Sunday, December 09, 2012

Fireplace Reno Nov/Dec 2012

  This one has been on the list for a few years and I finally got to it the past few months. I ripped out the old fireplace mantel and tossed it. The old fireplace was flush with the floor and we wanted it raised up about a foot which added all sorts of complications. In order to lift it up we had to relocate the outside venting upwards 12 inches (cutting a new hole in the outside of the house) and get the gas line moved up accordingly.

There was a large metal cover on the outside of the house that the direct vent came out of and we lucked out because it was 2 feet high. We ended up using some of the empty portion for the new placement. The empty top portion was part of a heat shield and we used that area for the new hole and left a small heat deflector in place. We tested the heat after installation (leaving it on for an hour at full blast) and there was no major heat build-up. All my neighbour's houses with the same gas fireplace just have the single 12x12 inch panel. Why ours was 12x24 inches I'll never know (a screw up at build time? It worked out though).

I built a bench to sit it on (it was sitting on unfinished plywood when I opened up the wall so I knew that would be ok), cut up the drywall, hauled the fireplace out and sat it on the bench. We got a natural gas guy to move the gas-line and do the venting to code.
  At this time we took the opportunity to get rid of the tile hearth and just continued the surrounding hardwood right to the wall.
This was great fun (not) because you had to slice up the existing interlocked boards with  a saw, chisel them out and then wack the new ones into place with a hammer and another piece of wood in between to keep them nice and un-dented. When they were in place I just pre-drilled holes and screwed them down as opposed to renting a nail gun. I found some long narrow screws for the job and they worked great.  With the hardwood done it was time for the stone veneer.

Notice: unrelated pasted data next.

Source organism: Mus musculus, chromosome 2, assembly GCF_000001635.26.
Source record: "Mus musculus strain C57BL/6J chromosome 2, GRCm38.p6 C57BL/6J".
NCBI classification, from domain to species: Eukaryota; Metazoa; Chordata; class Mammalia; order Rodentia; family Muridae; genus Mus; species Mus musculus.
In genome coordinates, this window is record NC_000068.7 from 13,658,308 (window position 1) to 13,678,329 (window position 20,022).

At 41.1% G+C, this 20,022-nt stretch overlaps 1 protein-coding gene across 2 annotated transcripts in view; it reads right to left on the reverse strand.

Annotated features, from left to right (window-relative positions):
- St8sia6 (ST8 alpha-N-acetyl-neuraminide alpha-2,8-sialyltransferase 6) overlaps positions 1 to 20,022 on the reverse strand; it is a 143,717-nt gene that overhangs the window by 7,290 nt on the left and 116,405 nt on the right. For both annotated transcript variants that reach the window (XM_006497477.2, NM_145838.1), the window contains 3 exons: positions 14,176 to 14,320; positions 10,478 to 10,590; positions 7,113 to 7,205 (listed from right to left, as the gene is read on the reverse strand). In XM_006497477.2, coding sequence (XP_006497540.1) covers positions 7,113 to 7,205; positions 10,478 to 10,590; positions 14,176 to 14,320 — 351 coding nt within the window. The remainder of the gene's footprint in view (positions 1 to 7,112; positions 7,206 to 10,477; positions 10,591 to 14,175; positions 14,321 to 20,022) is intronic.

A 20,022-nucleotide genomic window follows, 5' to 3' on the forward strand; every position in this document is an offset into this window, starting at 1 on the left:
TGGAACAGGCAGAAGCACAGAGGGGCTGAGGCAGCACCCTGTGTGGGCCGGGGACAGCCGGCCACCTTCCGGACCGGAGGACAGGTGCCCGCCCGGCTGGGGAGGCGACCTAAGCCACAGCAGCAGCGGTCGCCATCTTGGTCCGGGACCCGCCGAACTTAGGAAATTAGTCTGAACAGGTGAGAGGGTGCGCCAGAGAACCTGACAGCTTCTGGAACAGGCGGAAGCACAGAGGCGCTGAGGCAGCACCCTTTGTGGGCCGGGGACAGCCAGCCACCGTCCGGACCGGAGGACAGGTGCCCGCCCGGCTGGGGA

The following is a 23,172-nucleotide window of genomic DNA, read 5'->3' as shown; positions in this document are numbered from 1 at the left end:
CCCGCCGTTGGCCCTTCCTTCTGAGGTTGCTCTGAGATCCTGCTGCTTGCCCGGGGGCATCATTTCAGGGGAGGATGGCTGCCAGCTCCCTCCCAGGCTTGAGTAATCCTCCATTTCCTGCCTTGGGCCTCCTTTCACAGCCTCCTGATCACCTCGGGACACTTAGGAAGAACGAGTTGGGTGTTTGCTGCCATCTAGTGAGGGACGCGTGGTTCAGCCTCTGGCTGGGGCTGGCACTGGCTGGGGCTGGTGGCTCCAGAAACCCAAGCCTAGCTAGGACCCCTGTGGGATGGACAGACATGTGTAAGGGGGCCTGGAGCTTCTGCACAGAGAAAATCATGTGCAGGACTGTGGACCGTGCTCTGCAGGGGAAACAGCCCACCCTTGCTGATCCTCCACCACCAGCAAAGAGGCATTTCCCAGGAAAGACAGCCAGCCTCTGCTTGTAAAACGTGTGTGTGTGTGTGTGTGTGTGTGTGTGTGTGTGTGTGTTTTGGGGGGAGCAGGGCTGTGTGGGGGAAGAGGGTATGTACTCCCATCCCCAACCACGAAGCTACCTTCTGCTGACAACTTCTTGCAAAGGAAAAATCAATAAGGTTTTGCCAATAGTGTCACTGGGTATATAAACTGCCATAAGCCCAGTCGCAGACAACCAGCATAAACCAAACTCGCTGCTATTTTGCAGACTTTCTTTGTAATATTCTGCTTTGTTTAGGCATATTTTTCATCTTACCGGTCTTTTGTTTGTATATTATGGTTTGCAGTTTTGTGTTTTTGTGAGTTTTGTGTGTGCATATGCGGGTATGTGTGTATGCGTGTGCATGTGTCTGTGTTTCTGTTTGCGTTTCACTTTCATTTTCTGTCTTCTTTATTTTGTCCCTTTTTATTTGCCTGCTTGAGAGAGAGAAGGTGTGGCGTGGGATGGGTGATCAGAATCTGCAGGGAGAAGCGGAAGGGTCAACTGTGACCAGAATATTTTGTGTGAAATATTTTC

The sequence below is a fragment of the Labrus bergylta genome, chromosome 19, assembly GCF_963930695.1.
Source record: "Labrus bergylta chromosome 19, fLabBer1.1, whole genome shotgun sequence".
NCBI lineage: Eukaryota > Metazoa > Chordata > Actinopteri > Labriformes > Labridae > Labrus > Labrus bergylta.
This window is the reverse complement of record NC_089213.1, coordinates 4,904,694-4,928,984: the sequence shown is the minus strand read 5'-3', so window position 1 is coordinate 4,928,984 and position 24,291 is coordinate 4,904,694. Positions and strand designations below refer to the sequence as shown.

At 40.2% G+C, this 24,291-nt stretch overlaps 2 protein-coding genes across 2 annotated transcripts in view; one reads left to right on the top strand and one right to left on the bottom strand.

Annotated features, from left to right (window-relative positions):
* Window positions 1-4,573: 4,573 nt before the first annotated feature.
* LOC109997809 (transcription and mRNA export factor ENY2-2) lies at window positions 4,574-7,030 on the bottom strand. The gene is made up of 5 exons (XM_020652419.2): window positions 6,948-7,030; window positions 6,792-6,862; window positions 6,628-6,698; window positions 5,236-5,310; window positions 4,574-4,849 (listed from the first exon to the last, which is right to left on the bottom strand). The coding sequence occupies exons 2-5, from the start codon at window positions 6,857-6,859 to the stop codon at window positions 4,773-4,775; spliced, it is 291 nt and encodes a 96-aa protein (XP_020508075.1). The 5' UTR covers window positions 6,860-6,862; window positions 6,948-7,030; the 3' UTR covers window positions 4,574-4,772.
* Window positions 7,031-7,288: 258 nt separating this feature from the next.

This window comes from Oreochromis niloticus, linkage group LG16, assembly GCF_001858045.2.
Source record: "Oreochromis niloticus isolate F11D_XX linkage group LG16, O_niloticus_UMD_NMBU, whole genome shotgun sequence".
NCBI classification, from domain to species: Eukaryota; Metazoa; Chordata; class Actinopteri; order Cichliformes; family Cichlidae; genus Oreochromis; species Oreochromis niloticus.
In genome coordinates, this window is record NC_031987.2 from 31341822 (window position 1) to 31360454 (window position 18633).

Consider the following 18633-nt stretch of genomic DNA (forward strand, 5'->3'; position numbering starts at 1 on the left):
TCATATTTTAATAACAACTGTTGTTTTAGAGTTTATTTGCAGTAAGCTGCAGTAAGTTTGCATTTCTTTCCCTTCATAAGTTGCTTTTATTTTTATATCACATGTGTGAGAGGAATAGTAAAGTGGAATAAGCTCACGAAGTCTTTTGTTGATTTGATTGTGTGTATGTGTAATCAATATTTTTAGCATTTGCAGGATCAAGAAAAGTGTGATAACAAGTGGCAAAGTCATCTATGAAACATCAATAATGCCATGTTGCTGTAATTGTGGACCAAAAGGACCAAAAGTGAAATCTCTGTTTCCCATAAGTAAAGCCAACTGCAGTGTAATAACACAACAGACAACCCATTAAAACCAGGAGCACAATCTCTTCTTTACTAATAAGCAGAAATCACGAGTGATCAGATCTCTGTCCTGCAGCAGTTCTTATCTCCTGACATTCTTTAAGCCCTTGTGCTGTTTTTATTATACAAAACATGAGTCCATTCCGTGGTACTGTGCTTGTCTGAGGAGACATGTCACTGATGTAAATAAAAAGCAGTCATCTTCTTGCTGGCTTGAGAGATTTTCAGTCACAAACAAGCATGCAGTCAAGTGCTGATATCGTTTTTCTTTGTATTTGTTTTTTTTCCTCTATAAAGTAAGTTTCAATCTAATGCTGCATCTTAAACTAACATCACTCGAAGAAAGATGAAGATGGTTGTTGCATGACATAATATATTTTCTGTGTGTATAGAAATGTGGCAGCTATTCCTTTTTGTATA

I had purchased a wire mesh backing at first, with the intent of screwing it into the studs for re-enforcement but took it back after doing a lot of reading and talking to various people. This types of stone is meant to go directly onto drywall (lick and stick). The stone came in boxes of 24x6 inches so each box did 6 square feet. I calculated the facing area of the fireplace wall, both the 3 inch deep sides, minus the hole for the fireplace, minus the mantel, added 10% for wastage (in the end I had 5 tiles left in case we have an earthquake and some fall off).

It was winter and snowing so what better time to get out the wet saw and start cutting! Tip to other Canadian December do-it yourselfers. Fill the water tray with boiling water. Because the stone sets have interlocking corners, it's easy to lop one off these "ears" off and keep it for use on the far side when need be. Another tip someone gave me was to use pre-mixed mortar bought in a big tub. With the correct mixture every time, you're guaranteed a consistent adhesive all across your project.
I laid a coat of mortar on the wall and scraped with with a notched trowel and back-buttered each tile before tapping it into place with a rubber hammer. When stuff came squiring out the sides I knew I had good adhesion (wipe off the excess with a warm wet cloth). I checked each stone piece with a level before moving on, shimming slightly here and there with sticks to maintain a good level (these stones are not totally level and neither was my floor/wall). I installed a mantel and that made for some interesting cuts around that and the fireplace switch box (I brought this out about half an inch to be flush with the stone). For these cuts and the angled ones on the ceiling I used an angle finder and made paper forms which I then traced onto the stone. If anything, i went a little big, test-fitted and then went back to trim until it fit perfectly. For the sides I just cut a pile of 3 inch wide pieces and stuck them in place. In most cases the front piece stuck out to form an overhang of about a half inch. Due the the variance in the thickness's of the stone it was impossible to be flush everywhere so I didn't really try. It makes for some very interesting adjoining pieces and I actually like it like that.

The stuff was pretty easy to work with if you know your way around a wet-saw and it's hard to make it look bad if you know what I mean. Thank got it's finished so I can go back to killing Zombies on by Xbox and playing guitar....